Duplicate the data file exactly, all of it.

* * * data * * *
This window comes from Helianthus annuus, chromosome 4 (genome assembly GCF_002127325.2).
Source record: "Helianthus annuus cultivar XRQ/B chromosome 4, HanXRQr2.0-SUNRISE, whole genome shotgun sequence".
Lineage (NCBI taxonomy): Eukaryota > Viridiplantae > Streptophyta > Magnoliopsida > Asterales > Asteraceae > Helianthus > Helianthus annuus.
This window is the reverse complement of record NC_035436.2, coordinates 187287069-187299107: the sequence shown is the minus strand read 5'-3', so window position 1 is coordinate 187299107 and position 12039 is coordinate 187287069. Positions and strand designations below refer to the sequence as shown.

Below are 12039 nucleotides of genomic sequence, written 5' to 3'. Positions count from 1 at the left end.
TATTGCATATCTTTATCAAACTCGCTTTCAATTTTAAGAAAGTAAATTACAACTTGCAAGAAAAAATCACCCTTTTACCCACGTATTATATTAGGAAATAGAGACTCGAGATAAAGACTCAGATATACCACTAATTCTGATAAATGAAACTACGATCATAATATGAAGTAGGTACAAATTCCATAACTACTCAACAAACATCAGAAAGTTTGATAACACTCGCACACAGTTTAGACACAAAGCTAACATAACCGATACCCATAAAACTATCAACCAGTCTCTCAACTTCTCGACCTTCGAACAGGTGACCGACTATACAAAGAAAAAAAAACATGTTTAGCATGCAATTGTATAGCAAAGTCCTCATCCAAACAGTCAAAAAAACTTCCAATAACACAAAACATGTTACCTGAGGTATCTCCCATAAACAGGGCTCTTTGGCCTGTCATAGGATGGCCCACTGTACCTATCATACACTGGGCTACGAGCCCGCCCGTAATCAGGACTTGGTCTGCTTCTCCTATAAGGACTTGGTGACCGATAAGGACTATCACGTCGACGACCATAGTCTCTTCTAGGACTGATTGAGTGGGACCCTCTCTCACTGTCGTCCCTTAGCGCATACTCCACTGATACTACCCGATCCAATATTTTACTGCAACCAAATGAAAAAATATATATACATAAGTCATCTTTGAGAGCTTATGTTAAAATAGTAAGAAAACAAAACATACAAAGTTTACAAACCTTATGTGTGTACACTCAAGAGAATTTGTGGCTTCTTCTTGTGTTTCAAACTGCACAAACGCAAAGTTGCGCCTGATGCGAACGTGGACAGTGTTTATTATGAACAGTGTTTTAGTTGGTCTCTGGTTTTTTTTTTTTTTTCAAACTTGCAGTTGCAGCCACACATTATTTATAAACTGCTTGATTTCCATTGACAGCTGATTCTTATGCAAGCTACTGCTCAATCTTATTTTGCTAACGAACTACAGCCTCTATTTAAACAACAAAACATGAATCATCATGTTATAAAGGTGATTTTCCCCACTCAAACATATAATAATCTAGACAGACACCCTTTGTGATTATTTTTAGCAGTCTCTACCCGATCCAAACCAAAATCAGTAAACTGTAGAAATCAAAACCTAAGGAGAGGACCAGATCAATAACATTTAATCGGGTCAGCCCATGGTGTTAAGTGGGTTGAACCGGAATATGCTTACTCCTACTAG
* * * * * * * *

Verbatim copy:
This window comes from Helianthus annuus, chromosome 4 (genome assembly GCF_002127325.2).
Source record: "Helianthus annuus cultivar XRQ/B chromosome 4, HanXRQr2.0-SUNRISE, whole genome shotgun sequence".
Lineage (NCBI taxonomy): Eukaryota > Viridiplantae > Streptophyta > Magnoliopsida > Asterales > Asteraceae > Helianthus > Helianthus annuus.
This window is the reverse complement of record NC_035436.2, coordinates 187287069-187299107: the sequence shown is the minus strand read 5'-3', so window position 1 is coordinate 187299107 and position 12039 is coordinate 187287069. Positions and strand designations below refer to the sequence as shown.

Below are 12039 nucleotides of genomic sequence, written 5' to 3'. Positions count from 1 at the left end.
TATTGCATATCTTTATCAAACTCGCTTTCAATTTTAAGAAAGTAAATTACAACTTGCAAGAAAAAATCACCCTTTTACCCACGTATTATATTAGGAAATAGAGACTCGAGATAAAGACTCAGATATACCACTAATTCTGATAAATGAAACTACGATCATAATATGAAGTAGGTACAAATTCCATAACTACTCAACAAACATCAGAAAGTTTGATAACACTCGCACACAGTTTAGACACAAAGCTAACATAACCGATACCCATAAAACTATCAACCAGTCTCTCAACTTCTCGACCTTCGAACAGGTGACCGACTATACAAAGAAAAAAAAACATGTTTAGCATGCAATTGTATAGCAAAGTCCTCATCCAAACAGTCAAAAAAACTTCCAATAACACAAAACATGTTACCTGAGGTATCTCCCATAAACAGGGCTCTTTGGCCTGTCATAGGATGGCCCACTGTACCTATCATACACTGGGCTACGAGCCCGCCCGTAATCAGGACTTGGTCTGCTTCTCCTATAAGGACTTGGTGACCGATAAGGACTATCACGTCGACGACCATAGTCTCTTCTAGGACTGATTGAGTGGGACCCTCTCTCACTGTCGTCCCTTAGCGCATACTCCACTGATACTACCCGATCCAATATTTTACTGCAACCAAATGAAAAAATATATATACATAAGTCATCTTTGAGAGCTTATGTTAAAATAGTAAGAAAACAAAACATACAAAGTTTACAAACCTTATGTGTGTACACTCAAGAGAATTTGTGGCTTCTTCTTGTGTTTCAAACTGCACAAACGCAAAGTTGCGCCTGATGCGAACGTGGACAGTGTTTATTATGAACAGTGTTTTAGTTGGTCTCTGGTTTTTTTTTTTTTTTCAAACTTGCAGTTGCAGCCACACATTATTTATAAACTGCTTGATTTCCATTGACAGCTGATTCTTATGCAAGCTACTGCTCAATCTTATTTTGCTAACGAACTACAGCCTCTATTTAAACAACAAAACATGAATCATCATGTTATAAAGGTGATTTTCCCCACTCAAACATATAATAATCTAGACAGACACCCTTTGTGATTATTTTTAGCAGTCTCTACCCGATCCAAACCAAAATCAGTAAACTGTAGAAATCAAAACCTAAGGAGAGGACCAGATCAATAACATTTAATCGGGTCAGCCCATGGTGTTAAGTGGGTTGAACCGGAATATGCTTACTCCTACTAG